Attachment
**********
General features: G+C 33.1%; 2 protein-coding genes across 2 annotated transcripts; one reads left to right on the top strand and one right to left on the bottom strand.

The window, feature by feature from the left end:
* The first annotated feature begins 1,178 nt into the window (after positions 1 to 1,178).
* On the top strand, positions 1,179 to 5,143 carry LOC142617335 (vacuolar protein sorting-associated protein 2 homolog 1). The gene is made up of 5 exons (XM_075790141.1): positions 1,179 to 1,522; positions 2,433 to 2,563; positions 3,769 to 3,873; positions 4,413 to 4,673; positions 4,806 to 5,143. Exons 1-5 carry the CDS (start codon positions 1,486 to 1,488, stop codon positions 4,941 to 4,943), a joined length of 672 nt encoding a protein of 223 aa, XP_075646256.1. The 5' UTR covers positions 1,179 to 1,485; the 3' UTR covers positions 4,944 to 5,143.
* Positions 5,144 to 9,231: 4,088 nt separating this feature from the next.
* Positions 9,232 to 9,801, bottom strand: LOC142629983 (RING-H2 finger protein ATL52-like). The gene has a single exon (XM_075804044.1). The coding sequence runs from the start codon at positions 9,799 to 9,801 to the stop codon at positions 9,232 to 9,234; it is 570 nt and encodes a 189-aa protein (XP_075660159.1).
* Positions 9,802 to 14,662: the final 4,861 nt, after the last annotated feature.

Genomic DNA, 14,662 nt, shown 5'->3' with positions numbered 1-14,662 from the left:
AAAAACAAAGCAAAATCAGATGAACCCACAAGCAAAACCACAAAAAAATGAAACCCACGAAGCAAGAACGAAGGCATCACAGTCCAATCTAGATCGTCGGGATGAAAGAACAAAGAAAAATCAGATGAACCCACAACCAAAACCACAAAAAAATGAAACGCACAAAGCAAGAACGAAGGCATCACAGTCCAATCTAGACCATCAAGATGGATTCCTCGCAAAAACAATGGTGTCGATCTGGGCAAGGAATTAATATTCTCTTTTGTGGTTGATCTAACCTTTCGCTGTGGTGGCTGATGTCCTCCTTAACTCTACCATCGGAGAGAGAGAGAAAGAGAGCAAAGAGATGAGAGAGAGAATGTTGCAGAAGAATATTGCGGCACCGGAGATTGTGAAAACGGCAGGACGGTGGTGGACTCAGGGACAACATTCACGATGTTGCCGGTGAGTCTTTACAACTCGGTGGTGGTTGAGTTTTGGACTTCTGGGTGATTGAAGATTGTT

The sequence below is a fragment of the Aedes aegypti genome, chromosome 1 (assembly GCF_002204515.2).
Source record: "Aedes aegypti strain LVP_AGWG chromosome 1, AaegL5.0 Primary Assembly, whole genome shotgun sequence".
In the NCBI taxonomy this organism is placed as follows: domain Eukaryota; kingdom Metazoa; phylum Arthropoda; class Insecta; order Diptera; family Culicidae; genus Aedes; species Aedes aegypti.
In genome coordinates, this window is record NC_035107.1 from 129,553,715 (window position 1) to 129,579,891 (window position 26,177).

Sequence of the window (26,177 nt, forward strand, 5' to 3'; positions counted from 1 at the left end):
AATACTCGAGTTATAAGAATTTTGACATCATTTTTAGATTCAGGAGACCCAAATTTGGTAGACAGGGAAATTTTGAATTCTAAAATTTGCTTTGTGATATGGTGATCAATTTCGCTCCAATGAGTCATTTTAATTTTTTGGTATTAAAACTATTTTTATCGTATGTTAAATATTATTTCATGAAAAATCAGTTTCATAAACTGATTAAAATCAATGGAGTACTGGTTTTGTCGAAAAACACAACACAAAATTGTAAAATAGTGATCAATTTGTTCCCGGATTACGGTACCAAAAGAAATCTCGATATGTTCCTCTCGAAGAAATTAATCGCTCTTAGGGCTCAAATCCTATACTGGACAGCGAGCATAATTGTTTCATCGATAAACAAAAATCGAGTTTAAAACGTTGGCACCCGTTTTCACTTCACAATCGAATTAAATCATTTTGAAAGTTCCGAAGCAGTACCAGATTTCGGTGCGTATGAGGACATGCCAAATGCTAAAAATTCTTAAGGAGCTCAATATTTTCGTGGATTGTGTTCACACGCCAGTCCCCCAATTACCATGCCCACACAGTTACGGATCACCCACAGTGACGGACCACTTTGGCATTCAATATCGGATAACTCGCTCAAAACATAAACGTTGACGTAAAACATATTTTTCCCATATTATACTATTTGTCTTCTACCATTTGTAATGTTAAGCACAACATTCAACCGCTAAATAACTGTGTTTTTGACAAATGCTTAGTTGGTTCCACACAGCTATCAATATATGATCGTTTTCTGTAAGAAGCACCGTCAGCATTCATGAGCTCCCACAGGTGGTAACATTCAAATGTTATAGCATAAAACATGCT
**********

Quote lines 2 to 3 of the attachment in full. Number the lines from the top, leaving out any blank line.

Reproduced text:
The window, feature by feature from the left end:
* The first annotated feature begins 1,178 nt into the window (after positions 1 to 1,178).